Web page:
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Providing information, education, and training to build knowledge, develop skills, and change attitudes that will lead to increased independence, productivity, self determination, integration and inclusion (IPSII) for people with developmental disabilities and their families.

Former Medical Director Remembers "Dark Ages" At Montana Institution
By Dave Reynolds, Inclusion Daily Express
September 8, 2003

BOULDER, MONTANA--In 1947, when Dr. Phil Pallister first visited what was known as the Montana School for Backward Feeble Minded Children, he found the conditions and treatment inhumane -- much worse than what we would allow for animals today.

He still recalls the smells of urine and feces from the floors, clothing and bedding. Residents were locked indoors, 50 to a room, and forced to drink water from shared buckets. Many died from infections, malnutrition, drowning in bathtubs and beatings from other residents.

Over the next few years, Pallister was contracted as the medical director of the institution. In the 1950s, something changed within him.

"I began to come to my senses," Pallister told the Billings Gazette. "We had to start treating them as human beings."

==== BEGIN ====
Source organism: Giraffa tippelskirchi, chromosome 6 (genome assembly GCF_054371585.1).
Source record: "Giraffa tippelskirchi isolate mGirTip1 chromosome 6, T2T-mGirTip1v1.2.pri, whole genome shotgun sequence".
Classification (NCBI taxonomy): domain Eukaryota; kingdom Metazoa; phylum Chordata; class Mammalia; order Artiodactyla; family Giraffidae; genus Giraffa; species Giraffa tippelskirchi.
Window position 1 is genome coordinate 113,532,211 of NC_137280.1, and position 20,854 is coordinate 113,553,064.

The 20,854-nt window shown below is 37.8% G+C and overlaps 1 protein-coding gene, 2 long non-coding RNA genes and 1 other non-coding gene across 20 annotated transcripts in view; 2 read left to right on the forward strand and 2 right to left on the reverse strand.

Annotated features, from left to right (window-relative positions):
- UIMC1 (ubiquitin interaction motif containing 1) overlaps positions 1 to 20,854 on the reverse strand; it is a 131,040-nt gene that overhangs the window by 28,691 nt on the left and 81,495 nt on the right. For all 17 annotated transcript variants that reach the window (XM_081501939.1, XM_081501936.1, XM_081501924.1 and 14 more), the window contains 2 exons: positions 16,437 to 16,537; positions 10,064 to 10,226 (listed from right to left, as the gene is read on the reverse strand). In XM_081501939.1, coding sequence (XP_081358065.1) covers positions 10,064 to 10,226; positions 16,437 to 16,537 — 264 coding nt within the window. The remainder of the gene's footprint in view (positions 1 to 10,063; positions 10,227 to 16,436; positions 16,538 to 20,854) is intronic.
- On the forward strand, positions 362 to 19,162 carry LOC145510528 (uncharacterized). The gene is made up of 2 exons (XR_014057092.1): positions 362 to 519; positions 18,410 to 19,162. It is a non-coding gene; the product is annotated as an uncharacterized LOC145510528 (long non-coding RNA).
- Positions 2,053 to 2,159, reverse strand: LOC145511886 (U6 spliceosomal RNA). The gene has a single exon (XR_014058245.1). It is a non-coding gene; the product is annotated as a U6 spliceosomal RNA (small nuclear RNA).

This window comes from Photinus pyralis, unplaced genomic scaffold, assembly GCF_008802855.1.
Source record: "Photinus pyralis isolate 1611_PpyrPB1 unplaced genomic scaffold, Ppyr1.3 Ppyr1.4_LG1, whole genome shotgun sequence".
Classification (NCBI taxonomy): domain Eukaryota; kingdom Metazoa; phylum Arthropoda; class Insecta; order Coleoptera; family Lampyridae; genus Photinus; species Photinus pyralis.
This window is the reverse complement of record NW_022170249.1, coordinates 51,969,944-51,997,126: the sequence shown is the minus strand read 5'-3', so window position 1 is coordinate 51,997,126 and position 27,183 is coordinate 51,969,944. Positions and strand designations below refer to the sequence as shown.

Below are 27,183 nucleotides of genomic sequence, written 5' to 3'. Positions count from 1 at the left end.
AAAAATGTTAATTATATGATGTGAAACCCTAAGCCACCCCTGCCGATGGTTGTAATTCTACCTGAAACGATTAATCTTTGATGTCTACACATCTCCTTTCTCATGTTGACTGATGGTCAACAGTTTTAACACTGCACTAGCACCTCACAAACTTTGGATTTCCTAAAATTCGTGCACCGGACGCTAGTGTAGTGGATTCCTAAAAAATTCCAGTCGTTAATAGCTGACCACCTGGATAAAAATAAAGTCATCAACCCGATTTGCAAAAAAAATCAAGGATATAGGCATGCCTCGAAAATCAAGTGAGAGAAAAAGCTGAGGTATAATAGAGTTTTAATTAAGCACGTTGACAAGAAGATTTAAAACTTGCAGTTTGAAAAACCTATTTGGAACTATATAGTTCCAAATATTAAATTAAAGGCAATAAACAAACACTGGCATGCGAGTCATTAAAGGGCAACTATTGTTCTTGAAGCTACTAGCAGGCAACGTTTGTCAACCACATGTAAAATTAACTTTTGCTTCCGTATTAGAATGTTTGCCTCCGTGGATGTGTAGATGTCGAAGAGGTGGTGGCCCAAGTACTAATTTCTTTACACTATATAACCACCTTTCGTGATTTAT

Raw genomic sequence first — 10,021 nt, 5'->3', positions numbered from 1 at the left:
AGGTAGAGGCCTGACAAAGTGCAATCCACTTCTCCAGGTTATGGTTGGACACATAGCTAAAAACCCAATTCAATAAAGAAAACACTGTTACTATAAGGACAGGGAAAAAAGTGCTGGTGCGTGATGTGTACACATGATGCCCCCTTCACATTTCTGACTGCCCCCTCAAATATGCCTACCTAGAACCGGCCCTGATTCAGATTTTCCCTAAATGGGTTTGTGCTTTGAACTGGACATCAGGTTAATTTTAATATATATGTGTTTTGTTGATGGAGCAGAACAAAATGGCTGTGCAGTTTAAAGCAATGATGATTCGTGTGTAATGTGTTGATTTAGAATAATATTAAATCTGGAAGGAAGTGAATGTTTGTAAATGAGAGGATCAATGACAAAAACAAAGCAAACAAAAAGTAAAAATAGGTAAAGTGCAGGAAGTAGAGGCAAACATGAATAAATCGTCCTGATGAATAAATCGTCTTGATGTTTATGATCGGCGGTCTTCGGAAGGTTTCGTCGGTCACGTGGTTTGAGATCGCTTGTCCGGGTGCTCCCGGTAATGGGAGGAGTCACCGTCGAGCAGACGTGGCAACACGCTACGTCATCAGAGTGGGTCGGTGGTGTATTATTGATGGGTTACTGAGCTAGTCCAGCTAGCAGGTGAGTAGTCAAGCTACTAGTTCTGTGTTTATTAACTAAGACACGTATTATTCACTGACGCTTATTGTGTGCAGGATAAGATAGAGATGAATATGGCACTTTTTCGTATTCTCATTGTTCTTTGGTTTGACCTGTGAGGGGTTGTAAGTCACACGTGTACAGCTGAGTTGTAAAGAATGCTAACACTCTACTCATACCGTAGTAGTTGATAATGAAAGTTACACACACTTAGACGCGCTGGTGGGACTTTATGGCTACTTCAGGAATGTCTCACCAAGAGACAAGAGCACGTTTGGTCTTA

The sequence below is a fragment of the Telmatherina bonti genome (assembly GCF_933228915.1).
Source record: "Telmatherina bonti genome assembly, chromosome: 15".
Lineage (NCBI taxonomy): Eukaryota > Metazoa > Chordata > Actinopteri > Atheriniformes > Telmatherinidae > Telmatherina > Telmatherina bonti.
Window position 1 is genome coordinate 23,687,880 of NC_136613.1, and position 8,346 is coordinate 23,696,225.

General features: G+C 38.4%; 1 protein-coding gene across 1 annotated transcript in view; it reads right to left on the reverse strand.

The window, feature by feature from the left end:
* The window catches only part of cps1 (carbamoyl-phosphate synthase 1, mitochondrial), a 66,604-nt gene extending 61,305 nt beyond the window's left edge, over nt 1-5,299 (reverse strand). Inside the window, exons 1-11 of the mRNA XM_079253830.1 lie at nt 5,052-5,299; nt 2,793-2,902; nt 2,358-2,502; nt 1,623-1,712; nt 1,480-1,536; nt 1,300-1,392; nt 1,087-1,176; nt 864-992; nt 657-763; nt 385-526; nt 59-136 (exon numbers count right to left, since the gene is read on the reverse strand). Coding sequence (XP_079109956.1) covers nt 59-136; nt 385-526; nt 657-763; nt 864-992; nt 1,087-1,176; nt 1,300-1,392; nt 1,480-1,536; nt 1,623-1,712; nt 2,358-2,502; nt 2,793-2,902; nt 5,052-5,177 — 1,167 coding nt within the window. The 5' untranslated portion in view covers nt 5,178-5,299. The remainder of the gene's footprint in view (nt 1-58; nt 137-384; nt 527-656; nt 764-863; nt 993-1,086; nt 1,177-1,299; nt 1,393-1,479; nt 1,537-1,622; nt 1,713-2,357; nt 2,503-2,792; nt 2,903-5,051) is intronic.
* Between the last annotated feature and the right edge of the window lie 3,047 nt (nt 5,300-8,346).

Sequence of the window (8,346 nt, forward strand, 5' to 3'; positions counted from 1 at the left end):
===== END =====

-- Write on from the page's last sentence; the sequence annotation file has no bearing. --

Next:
Pallister began advocating for people to move into the community and for better conditions for those who remained at the institution, later called the Montana Developmental Center. He successfully lobbied the state Legislature to provide $4,000 to cover exposed steam pipes in the building so that residents who had seizures wouldn't fall and burn themselves on the pipes. The money, though, was later diverted to improve the facility's landscaping.

In response, Pallister took photos of residents' burned faces, and displayed them in his office, until covers were finally installed on the steam pipes.

He also helped a number of residents register to vote.

"Everybody in Helena just about puked," Pallister said. "They sure didn't like that."

At one time in the 1970s MDC housed 1,200 people with developmental disabilities. Now there are about 80 people housed in a number of smaller cottages -- between 6 and 12 people in each -- on the campus.

Every month through the end of the year, five people will move to MDC from Eastmont Human Services Center in Glendive which is closing for budgetary reasons and safety concerns. A handful of Eastmont residents will be moving to group homes in the community.

Related articles:
"Ex-director looks back at state's care" (Billings Gazette)
"Major changes at the state's last institution for the mentally retarded" (Billings Gazette)

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